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THE year 1881, the last of our history, finds America in the flood tide of prosperity.

James A. Garfield was installed in office as the twentieth President of


the United States, at
noon on the 4th of
March, 1881. The
simple ceremony,
which under a re-
publican form re-
lieves one citizen of
the duties of Chief
Executive of the na-
tion, and invests an-
other citizen with
those same duties,
was performed in
the presence of a
throng of people,
larger than had ever before witnessed such a scene.

A brilliant assembly gathered in the Senate Chamber. The senators were seated on one side. The galleries were filled with notable persons from all parts of the country.


The diplomatic corps, headed by the British Minister, Sir Edward Thornton, resplendent in court costumes; the justices of the Supreme Court in their silk robes; General Hancock, and a throng of the best-known men in the country, entered the chamber before twelve o'clock, and took seats assigned to them. President Hayes and Mr. Garfield, followed by Mr. Chester A. Arthur, the VicePresident elect, and, finally, the House of Representatives, headed by Speaker Randall, entered; and in presence of this assembly the oath of office was administered to the new Vice-President. After this had been done, the whole body of witnesses repaired to the eastern portico, where a platform had been erected for the President and those who were entitled by official or personal position to be present.

General Garfield then arose, and, after taking the oath of office, read in a loud, clear voice his inaugural address, and the inauguration ceremonies were ended.

General Garfield was born in the township of Orange, Ohio, fifteen miles from Cleveland, on November 19, 1831. His father and mother were of New England stock, and he was the youngest of four children.

Through his own exertions he obtained an academical and collegiate education, graduating with honor at Williams College, at Williamstown, Massachusetts, in 1856. He was immediately chosen professor in a college at Hiram, Portage County, Ohio, and two years afterwards became president of the college.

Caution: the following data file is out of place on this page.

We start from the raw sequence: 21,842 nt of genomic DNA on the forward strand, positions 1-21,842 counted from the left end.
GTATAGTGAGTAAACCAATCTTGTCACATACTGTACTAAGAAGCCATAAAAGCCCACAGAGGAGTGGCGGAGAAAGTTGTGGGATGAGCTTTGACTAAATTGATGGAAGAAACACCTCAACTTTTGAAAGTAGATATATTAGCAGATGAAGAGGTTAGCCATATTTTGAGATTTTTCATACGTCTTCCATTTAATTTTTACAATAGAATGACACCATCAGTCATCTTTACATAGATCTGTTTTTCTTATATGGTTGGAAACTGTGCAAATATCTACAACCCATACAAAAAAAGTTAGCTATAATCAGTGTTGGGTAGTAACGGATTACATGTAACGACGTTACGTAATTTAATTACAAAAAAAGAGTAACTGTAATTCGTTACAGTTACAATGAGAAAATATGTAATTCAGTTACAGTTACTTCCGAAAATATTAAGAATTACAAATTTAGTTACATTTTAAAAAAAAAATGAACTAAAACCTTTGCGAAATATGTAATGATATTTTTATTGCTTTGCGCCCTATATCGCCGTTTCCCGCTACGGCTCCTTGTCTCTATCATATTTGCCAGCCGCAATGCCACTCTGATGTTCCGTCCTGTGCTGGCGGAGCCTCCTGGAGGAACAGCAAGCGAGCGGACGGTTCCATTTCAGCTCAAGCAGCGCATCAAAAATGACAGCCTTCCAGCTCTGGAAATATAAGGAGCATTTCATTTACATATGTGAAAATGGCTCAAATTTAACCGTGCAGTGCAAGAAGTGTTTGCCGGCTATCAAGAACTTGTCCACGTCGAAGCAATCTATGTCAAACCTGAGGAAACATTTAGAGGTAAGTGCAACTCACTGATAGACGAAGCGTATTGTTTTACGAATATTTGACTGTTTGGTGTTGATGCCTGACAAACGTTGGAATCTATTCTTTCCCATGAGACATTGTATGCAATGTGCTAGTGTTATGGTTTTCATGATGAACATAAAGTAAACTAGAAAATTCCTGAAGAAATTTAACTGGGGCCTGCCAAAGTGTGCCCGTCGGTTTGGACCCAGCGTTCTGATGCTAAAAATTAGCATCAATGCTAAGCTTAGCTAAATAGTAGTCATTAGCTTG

In 1861, when the war broke out, he was chosen colonel of the 42d Ohio Regiment. His army service was highly honorable. He was very soon in command of a brigade, served through the Western campaigns, and was made a major-general for his services at the battle of Chickamauga.

While absent in the field he was nominated and elected to Congress, and from 1863 to 1880 continued to represent

President Garfield's Cabinet.


his district. He was chosen, by the Legislature of Ohio, a United States senator for the six years' term, beginning March 4, 1881, but was subsequently elected to the presidency of the nation.

A view of the political history of the Cabinet of President Garfield well illustrates the genius, results, and promises of American institutions.


The Secretary of State, and leader in the new Cabinet, is Senator James G. Blaine, of Maine. Mr. Blaine is a native of Pennsylvania, but has resided in Maine for more than twenty-five years. He represented the third district of Maine in Congress from 1863 until 1876, and the State of Maine, in the Senate, from 1876 until the present time. He was six years Speaker of the national House. In 1876, and also in 1880, he was one of the leading candidates before the Republican Convention for President.

Mr. William Windom, Secretary of the Treasury, is a native of Ohio. He removed to Minnesota in 1853. On the admission of that State in 1858, he was chosen its representative in Congress. After a service of ten years in that capacity, he was appointed a senator in 1870, chosen for a full term in 1871, and in 1877 re-elected for the term ending in 1883. He received the votes of Minnesota for the presidential nomination at the Chicago Convention last year.

Senator Samuel J. Kirkwood, of Iowa, is the new Secretary of the Interior. He was born in Maryland, lived twenty years in Ohio, has been three times elected governor of Iowa, and was for the second time a senator when he was appointed a member of the Cabinet.

Mr. Robert T. Lincoln, Secretary of War, is the only surviving son of President Lincoln. He is a lawyer of Chicago, and has never before held office.

Judge William H. Hunt, of Louisiana, represents the

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